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Bin Laden sons wonder why their father didn't get a trial

Omar bin Laden issued a statement Tuesday on behalf of the bin Laden family questioning why his father didn't receive a court trial like Saddam Hussein or Slobodan Milošević.

By Correspondent / May 11, 2011

Assertions from Osama bin Laden's family that the killing of the Al Qaeda leader was illegal have been dismissed by the White House.

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Are you kidding?” said Vice President Joe Biden when asked Tuesday about the family's calls for international bodies to investigate the legality of the assassination.

In fact, the family is serious.

International law has been "blatantly violated" and the US has set a very different example than "innocent until proven guilty" – a right upon which "western society is built," wrote Omar bin Laden, one of the 9/11 mastermind's 19 children, in a statement provided to the New York Times. He cited the trials for former Iraqi President Saddam Hussein and former Serbian President Slobodan Milošević and asked why his father was not given the same opportunity to defend himself.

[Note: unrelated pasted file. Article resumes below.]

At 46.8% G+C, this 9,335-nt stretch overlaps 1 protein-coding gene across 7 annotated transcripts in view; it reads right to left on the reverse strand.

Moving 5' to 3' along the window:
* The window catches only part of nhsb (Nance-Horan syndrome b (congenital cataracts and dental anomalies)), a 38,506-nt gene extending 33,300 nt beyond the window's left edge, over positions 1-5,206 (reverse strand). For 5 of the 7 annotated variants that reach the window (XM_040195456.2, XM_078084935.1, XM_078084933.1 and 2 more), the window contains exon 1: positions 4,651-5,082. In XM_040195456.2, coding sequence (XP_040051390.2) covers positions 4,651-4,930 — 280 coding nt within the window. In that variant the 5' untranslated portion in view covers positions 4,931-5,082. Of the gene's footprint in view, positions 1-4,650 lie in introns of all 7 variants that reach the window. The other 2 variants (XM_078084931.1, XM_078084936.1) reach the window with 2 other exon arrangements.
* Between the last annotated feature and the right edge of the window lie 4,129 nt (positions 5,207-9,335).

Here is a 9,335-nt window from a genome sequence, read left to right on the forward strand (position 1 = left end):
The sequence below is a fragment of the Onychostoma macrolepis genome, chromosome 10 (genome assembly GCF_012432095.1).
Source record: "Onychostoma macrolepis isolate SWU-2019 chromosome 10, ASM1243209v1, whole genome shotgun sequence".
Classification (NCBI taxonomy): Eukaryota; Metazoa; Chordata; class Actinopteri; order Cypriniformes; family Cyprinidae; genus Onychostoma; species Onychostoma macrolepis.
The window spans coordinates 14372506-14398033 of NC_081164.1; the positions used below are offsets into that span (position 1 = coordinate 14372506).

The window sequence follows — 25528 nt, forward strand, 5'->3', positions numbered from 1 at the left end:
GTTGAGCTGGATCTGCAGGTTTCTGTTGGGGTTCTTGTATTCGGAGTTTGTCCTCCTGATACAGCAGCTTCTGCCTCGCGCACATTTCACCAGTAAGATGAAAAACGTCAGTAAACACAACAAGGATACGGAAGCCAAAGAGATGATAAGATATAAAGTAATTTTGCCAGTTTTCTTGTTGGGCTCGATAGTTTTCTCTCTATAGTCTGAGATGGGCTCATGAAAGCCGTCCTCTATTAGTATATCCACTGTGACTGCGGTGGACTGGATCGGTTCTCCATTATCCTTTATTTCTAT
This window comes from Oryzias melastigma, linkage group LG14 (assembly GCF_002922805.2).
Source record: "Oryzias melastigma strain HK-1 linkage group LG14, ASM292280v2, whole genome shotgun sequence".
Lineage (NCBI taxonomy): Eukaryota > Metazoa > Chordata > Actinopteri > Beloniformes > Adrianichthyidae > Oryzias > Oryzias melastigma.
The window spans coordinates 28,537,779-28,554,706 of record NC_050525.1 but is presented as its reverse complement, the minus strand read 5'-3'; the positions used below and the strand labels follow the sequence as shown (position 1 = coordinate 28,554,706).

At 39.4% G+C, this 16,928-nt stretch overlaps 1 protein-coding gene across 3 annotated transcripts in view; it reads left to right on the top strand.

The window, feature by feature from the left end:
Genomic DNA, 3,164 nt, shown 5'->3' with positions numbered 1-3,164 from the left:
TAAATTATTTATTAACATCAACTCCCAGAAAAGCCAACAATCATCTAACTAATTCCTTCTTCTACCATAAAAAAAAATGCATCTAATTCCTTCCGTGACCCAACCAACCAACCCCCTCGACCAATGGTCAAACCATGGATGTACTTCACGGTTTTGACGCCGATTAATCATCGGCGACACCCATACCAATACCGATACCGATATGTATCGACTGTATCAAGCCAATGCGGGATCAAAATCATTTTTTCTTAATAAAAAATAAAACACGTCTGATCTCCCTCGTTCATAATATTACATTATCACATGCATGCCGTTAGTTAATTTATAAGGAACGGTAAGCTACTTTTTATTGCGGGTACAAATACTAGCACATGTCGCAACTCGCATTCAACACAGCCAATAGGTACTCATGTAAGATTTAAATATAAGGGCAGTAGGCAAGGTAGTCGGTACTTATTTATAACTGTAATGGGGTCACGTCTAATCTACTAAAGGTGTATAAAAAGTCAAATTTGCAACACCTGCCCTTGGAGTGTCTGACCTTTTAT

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In the statement, the bin Laden family members called on the International Criminal Court, the International Court of Justice, and the United Nations to provide answers, and threatened legal action if their request was ignored. The letter notes that just as Omar publicly criticized his father's use of violence, so too would he and his brothers now "condemn the president of the United States for ordering the execution of unarmed men and women."

The bin Laden family also criticized the US for firing on unarmed people in the compound during the raid and for burying Osama bin Laden at sea instead of notifying the family to conduct a proper burial. The letter called on Pakistan to release all the family members in custody.

White House on defensive

The White House has shrugged off the young bin Laden's grievances.

An unnamed US official told Bloomberg News that because Al Qaeda had declared war on the US, Osama bin Laden was deemed an enemy combatant. The official cited Article 51 of the UN charter, which allows a nation to act in self defense.


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